(AP) -- Russian authorities on Sunday reported multiple attempts to sabotage voting in local elections taking place in occupied areas of Ukraine.
Votes are taking place this weekend in 79 regions of Russia, with ballots for governors, regional legislatures, city and municipal councils, as well as in the four Ukrainian regions Moscow annexed illegally last year -- the Donetsk, Kherson, Luhansk and Zaporizhzhia provinces -- and on the Crimean peninsula, which the Kremlin annexed in 2014.
Balloting in the occupied areas of Ukraine has been denounced by Kyiv and the West as a sham and a violation of international law.
Russian electoral officials on Sunday reported attempts to sabotage voting in the occupied regions, where guerrilla forces loyal to Kyiv had previously killed pro-Moscow officials, blown up bridges and helped the Ukrainian military by identifying key targets.
A drone strike in the early hours of Sunday destroyed one polling station in the Zaporizhzhia province, deputy chairman of Russia's Central Election Commission Nikolai Bulaev told reporters. He said no staff were at the station at the time of the attack.
A Russian-appointed official in the neighboring Kherson region said that a live grenade was discovered on Saturday near a polling station there. Marina Zakharova said the grenade was hidden in bushes outside the station, and that voting had to be halted while emergency services disposed of it.
Moscow has partially occupied Kherson and Zaporizhzhia since early in the war. Ukrainian forces have since retaken Kherson's namesake local capital, and are pressing a counteroffensive in Zaporizhzhia that has been making slow progress.
Local residents and Ukrainian activists have alleged that Russian poll workers make house calls accompanied by armed soldiers in both provinces, detaining those who refuse to vote and pressuring them into writing "explanatory statements" that could be used as grounds for a criminal case.
In Russia itself, Moscow Mayor Sergei Sobyanin's seat is up for grabs, although he is running for re-election again and is unlikely to lose a race in which all contenders come from Kremlin-backed parties. Sobyanin was appointed mayor in 2010 and has since won mayoral elections twice: in 2013, despite now-imprisoned opposition leader Alexei Navalny running against him, and 2018. Governors in 20 other Russian regions are also vying for office this year.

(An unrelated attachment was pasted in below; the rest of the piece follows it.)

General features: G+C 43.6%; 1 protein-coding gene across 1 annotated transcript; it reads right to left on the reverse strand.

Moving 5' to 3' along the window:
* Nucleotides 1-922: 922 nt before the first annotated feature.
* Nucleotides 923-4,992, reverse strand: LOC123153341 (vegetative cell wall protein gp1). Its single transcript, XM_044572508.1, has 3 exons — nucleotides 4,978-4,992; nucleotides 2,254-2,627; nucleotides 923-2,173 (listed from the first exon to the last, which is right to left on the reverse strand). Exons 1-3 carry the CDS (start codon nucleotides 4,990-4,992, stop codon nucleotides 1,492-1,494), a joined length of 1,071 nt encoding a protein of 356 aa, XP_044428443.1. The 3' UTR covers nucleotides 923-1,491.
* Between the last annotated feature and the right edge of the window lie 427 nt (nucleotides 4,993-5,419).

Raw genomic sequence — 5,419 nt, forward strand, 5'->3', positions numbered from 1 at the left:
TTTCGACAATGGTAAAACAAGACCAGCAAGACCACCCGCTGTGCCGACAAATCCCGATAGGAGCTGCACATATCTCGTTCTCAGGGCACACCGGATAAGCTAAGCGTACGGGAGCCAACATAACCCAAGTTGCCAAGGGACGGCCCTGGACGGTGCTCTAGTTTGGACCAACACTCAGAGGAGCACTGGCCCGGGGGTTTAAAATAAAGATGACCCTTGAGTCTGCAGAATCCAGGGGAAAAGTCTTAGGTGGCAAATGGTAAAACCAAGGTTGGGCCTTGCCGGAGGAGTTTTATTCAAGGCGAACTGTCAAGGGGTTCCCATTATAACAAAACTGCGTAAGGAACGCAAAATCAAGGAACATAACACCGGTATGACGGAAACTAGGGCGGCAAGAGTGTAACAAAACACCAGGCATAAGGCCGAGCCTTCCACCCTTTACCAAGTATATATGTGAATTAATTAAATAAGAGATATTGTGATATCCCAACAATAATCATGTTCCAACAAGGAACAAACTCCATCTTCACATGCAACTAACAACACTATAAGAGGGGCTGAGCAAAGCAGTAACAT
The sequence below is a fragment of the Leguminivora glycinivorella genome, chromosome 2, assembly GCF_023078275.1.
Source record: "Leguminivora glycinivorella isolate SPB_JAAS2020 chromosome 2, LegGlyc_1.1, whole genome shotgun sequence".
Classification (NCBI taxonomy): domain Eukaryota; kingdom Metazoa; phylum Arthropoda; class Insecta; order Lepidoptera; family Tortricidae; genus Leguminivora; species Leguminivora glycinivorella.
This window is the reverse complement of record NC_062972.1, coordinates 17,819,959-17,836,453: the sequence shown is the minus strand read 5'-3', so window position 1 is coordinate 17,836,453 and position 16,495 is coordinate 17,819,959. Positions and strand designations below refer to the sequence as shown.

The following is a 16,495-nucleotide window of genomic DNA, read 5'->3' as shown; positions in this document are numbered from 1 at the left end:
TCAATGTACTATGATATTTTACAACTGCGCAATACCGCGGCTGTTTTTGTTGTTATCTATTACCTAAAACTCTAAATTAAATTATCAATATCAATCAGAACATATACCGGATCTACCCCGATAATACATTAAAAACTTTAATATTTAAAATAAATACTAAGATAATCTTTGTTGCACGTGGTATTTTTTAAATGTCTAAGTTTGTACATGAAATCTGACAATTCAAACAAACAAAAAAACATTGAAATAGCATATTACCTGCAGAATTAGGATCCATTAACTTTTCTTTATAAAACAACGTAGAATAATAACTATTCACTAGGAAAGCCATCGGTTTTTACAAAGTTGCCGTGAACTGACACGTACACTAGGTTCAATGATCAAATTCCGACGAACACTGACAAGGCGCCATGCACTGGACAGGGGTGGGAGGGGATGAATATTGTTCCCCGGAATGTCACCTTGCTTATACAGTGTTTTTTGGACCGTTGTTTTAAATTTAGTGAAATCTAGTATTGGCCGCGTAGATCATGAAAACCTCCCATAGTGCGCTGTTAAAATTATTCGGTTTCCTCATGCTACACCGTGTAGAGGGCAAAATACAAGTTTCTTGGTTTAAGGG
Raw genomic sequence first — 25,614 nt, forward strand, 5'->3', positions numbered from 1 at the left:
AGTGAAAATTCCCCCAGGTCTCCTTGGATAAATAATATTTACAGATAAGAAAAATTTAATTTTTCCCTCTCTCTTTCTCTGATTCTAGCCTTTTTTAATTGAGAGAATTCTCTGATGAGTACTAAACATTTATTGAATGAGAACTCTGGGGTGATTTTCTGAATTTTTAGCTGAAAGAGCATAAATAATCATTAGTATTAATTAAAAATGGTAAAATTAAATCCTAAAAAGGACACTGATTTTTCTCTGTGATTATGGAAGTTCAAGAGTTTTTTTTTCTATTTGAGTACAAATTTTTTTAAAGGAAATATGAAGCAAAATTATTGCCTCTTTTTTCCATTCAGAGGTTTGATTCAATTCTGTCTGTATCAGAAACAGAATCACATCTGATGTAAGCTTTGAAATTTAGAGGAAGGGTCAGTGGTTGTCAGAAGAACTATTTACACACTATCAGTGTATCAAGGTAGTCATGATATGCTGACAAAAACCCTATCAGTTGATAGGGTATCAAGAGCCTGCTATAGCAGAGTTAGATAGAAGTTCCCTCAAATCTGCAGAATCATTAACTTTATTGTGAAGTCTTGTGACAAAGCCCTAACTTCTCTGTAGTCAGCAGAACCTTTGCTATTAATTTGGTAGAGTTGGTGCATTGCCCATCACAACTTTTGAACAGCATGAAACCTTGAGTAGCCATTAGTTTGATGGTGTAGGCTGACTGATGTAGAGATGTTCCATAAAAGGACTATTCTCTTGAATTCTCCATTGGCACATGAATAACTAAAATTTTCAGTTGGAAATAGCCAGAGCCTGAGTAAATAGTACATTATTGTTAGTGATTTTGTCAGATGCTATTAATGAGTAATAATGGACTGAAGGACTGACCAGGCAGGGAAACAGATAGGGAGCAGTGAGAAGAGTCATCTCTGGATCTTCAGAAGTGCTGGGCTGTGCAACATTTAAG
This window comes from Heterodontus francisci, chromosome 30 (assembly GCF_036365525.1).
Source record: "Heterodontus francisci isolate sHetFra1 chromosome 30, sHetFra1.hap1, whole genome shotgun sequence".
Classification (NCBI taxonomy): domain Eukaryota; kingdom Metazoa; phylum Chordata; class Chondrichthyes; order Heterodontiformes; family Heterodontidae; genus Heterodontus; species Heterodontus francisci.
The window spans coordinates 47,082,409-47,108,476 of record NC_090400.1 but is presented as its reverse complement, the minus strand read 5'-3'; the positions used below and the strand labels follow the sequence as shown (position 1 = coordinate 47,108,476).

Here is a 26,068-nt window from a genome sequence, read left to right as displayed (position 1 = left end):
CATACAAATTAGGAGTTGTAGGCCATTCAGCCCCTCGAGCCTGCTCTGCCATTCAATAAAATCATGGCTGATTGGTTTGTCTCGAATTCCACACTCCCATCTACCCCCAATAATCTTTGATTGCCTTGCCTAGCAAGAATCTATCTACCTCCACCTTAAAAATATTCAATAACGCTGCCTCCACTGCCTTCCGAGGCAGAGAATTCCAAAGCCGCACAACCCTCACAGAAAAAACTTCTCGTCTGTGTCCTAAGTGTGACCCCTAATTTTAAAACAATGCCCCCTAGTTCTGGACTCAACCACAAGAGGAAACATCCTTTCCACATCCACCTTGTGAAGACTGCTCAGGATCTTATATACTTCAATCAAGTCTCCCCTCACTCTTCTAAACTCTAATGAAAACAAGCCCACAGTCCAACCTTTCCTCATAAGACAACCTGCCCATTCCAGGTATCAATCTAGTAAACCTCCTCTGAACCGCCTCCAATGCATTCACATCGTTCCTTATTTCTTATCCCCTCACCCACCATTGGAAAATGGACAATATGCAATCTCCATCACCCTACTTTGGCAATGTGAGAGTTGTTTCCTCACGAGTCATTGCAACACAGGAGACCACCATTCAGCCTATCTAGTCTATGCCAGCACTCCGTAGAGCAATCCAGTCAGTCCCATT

In 16 Russian regions, voters are casting ballots for local legislatures. There are also multiple votes for city and municipal councils across the country and races for a few vacant seats in the State Duma, Russia's lower house of parliament.
In the majority of the Russian regions and in the occupied regions of Ukraine, polls opened on Friday and the voting lasts for three days, concluding Sunday. In other regions, voters can only cast their ballot on Sunday.
In over 20 Russian regions, including Moscow, online voting has been enacted, despite wide criticism by opposition figures who say it lacks transparency and could easily be rigged. It has also been made available in Crimea.
Ella Pamfilova, who heads Russia's Central Election Commission, told reporters on Sunday that more than 3 million Russians in 25 regions have voted online. Pamfilova also said that over 20,000 cyberattacks were attempted on the online voting system on Friday and Saturday, without elaborating on their consequences.
There are hardly any exciting races, notes political analyst Abbas Gallyamov, mainly because "the most important issue in Russian politics -- the issue of war and peace -- is not on the agenda at all."
"The voter feels that, the voter sees that it's not interesting," Gallyamov, who once worked as a speechwriter for Russian President Vladimir Putin, told The Associated Press in an interview.
He said no one wants to campaign in favor of the war because it is not popular and it would affect their poll ratings. At the same time, it is impossible to campaign against the war because "you will be barred from running, thrown in jail and named the enemy of the country. So all candidates avoid this issue.
"The voters feel that the elections are not about what is actually real and important. The turnout will be minimal. These are empty elections," Gallyamov said.